The bowl on the top is supposed to go inside the larger bowl on the bottom. Instead, I'm going to fill them both with a liner and xeric plants. I'm thinking of hens and chicks, Mt. Atlas daisies, sedum.... Help!!

8. Keep it simple!
The most exotic gardening tool I have is a cheap shovel. Combined with sheer determination and a lot of coffee, it's been very effective at turning my compacted clay into a real garden. Savings=Money spent on fancy tools

9. Get bare, baby!! 
Bare roots, not bare naked! Although that might make for an interesting sunburn... Every fall I make a list of the plants I want for the garden and head straight for the bare root bins, but usually end up at Prairie Moon. Many of my native plants have come from Prairie Moon. The more you buy, the cheaper it is. If you buy a tray of 38 potted plants for $96, the plants are only $2.52 per plant!! Savings=Money spent on plants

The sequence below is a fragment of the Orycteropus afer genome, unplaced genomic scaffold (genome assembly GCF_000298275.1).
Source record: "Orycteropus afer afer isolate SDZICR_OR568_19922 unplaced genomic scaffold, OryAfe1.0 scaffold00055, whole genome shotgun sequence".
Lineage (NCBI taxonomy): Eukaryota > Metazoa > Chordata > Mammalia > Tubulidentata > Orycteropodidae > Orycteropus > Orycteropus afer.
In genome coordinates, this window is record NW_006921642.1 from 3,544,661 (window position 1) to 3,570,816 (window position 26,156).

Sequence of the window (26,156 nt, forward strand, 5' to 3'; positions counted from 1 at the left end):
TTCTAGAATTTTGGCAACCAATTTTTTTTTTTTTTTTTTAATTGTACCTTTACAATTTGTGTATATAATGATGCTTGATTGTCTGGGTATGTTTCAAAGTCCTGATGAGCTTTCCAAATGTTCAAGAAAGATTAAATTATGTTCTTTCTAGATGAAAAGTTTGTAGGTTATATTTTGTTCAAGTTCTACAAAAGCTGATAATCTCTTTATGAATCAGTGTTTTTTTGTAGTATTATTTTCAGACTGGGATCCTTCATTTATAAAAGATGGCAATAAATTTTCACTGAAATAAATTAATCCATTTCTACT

10. Feed your soil
Using compost and other organic amendments to enrich your soil will create a healthy, fertile environment full of the micro-organisms plants need to survive. It will help your garden fend off disease and pests, reducing the  numbers of plants you need to replace every year. Avoid those gimmicky bags of chemically-enhanced Miracle Grow "Garden Soil". Once the nitrogen has been consumed by the plant, there's nothing left to enrich the soil. It's like taking a vitamin but washing it down with a bottle of whiskey and a cupcake. After a quick trip to the toilet, you're right back where you started. Full of cr*p! Savings=Your sanity plus money spent on plants

11. Link your blog to Jan's Thanks For 2 Day blog to win a bunch of free stuff!!